Every time that there’s a new Mario party game on the horizon, I feel extremely excited, and remember why I love games. The original games represent a carefree time in my life, when I truly had nothing else to worry about except for beating my brothers, cousins and friends in Mario Party, Goldeneye and Mario Kart 64.
The fact that Mario Party Superstars focuses on boards from the three Mario Party 64 games and also the fact that we saw the release of Nintendo 64 games on Nintendo Switch Online had me feeling extra nostalgic the second I booted the game up.
Mario Party Superstars leans into that nostalgic more than ever, and I think that that is its greatest strength and also its greatest weakness. Despite the fact that the five boards and all from Mario Party 64 titles, the mini games actually span across the main 10 games in the series, which to me honestly didn’t make a whole lot of sense.
If you’re focusing heavily on those three 64 games for boards, there’s more than enough mini games from the three games to pull 100 mini games from, and that probably is the game’s greatest weakness, a lack of content but also just a general lack of direction. Whilst there’s once again only five boards, the mini games do get a little bit stale quickly and there’s only 100 of them (and they’re also unlocked from the start in free play, which I didn’t love).
The great thing about the chosen 100 mini games though is that they’re all only playable without motion controls, so there’s no gimmick here, and you can use absolutely any controller without being advantaged or disadvantaged. It does feel like Mario Party at its best in terms of you know what to expect from each mini game, without newcomers needing to constantly learn a new control technique or figure out which motion controls to use.
Playing the original Mario Party 1-3 minigames in particular felt really special in package in terms of seeing how far they’d come from their original days honestly never got old, and Nintendo really played up the nostalgic with telling you which game each minigame was from in the practise screen.
As far as the main gameplay goes, not a lot has changed. As mentioned, the boards are all from the original 64 Mario Party games, and they’ve been updated visually and with some more modern Mario Party functionality like items and the Bowser mini games. You’re now able to pause and quit boards mid-way through and come back to them later which is welcomed. Another thing I really liked is that you can now choose minigame types at the start of the game, so you might choose them based on skill or a certain console.
I can’t really put my finger on it, but something felt amiss. The game was still definitely fun playing alone or with my partner, but I don’t know if it was the lack of variety that was on offer, or the fact that it’s a compilation game, but without much direction, but it just didn’t feel to have that same charm that even Super Mario Party did (even with the lack of boards).
When it comes to progression, there’s not a lot here, and that’s probably my biggest complaint. Outside of a levelling system which just unlocks new stickers and such, there’s literally nothing to unlock as far as I can tell. There’s no unlockable characters, boards minigames, and whilst that’s great for the group that just wants to jump in and play, it doesn’t really provide any reason to keep playing alone, outside of online. You’d like to think that this game will receive meaningful DLC although we gave Super Mario Party that benefit of the doubt at launch and we all know how that turned out.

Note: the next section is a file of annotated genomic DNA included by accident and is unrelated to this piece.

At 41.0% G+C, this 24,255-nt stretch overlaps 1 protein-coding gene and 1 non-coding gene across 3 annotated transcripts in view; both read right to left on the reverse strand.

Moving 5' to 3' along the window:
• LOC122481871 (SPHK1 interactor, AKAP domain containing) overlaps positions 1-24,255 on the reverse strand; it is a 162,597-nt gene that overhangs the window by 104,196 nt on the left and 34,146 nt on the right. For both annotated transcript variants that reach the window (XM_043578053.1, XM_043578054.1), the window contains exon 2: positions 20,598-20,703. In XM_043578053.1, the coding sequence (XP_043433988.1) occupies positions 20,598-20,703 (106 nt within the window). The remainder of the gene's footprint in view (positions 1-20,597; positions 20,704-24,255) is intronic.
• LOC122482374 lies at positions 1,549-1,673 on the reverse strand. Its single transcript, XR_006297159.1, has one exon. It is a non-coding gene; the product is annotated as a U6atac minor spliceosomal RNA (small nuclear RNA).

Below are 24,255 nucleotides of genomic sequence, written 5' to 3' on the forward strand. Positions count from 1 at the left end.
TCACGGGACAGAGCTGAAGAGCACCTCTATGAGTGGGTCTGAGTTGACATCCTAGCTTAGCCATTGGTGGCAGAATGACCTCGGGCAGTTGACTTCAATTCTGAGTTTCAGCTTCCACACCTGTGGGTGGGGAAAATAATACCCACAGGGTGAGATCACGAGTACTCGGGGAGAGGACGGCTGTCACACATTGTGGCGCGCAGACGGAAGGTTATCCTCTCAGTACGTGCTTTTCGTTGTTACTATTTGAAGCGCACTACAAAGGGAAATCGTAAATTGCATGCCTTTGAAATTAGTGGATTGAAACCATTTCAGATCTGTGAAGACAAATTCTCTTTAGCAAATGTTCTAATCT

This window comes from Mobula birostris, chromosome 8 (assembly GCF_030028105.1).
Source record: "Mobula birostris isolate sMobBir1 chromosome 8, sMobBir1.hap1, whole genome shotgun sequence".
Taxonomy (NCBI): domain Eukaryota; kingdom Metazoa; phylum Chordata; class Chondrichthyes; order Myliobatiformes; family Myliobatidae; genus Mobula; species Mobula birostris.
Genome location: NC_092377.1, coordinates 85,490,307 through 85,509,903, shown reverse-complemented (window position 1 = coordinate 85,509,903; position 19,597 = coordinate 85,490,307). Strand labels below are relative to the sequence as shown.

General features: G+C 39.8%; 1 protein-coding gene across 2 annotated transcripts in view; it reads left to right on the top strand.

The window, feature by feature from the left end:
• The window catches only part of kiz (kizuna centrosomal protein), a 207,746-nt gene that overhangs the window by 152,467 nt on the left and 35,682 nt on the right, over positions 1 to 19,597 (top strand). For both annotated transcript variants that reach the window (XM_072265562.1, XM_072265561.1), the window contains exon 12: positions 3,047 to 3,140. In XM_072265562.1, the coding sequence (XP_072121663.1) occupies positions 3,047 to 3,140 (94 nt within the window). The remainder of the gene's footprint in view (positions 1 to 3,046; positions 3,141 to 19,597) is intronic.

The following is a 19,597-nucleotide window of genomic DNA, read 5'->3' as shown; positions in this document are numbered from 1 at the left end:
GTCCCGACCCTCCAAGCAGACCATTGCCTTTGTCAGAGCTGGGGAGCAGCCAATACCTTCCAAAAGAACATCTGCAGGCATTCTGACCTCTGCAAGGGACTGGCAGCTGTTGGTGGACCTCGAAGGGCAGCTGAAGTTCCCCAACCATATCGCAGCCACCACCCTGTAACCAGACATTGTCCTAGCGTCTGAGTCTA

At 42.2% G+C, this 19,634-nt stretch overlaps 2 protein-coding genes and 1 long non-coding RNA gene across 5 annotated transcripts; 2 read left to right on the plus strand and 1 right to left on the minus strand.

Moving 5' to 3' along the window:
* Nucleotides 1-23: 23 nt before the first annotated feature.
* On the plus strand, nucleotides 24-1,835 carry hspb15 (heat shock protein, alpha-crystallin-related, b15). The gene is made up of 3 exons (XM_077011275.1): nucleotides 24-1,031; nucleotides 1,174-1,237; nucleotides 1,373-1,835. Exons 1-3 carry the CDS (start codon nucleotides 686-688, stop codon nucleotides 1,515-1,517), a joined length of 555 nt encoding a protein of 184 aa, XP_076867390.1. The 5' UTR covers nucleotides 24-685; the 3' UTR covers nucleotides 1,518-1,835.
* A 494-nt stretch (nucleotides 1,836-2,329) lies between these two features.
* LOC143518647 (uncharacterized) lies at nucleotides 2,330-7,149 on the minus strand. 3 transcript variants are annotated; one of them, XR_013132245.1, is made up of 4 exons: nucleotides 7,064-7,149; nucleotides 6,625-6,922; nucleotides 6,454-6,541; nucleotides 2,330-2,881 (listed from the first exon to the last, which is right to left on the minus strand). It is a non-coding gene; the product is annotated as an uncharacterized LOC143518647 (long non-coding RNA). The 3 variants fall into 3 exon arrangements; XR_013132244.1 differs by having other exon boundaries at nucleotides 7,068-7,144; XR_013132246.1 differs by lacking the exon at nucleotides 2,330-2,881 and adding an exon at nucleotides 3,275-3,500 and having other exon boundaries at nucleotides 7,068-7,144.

Super Mario Party’s online was downright dreadful until it got an update a few years later, and that’s mostly been fixed with Mario Party Superstars. Now admittedly, I haven’t been able to play online, but as far as functionality goes, there’s a lot more here than what there’s ever been in a Mario Party game.
You can play each and every board with random people or friends online, but even outside of that the game does a fairly decent job of interweaving online throughout all of the game’s modes, down to being able to measure minigames high scores with other players and friends.
There’s several parts of Mt Minigames (the minigame area of the game) that are solely dedicated to playing against random people. For instance Daily Challenge has you playing in three themed mini packs that change daily, in which you’ll need to beat other players to claim a star and Survival will have to going against other players for as long as possible.
I can tell Nintendo has tried to put some thought into how to bring online to the game which I appreciate, but there’s still some weird parts that just feel very Nintendo. For as much as online is apart of the whole experience, you still need to select to play online before you even get into the game, and then even need to go a step further to select whether to play with random people and friends, and it all feels a bit disjointed and convoluted, and getting around to each area in the game similarly feels a bit painful.
The online, much like a lot of the other game just feels like they came up with a tonne of ideas, which all work great individually, but together feel a bit weird as a even a compilation package.
Mario Party Superstars is a fun, nostalgic ride and will provides hours of fun among groups of friends. However, it's hard not to look at what else could be added when there's such a rich pool of content to pull from, and most other games have launched with more on offer.
Still Fun With Others
All The Nostalgia
Online Is Improved
No Gimmicky Controls
Still Lacking Content
Some Weird Online Choices
Odd Design Decision To Focus Solely On 64 Boards When Minigame Spans Entire Franchise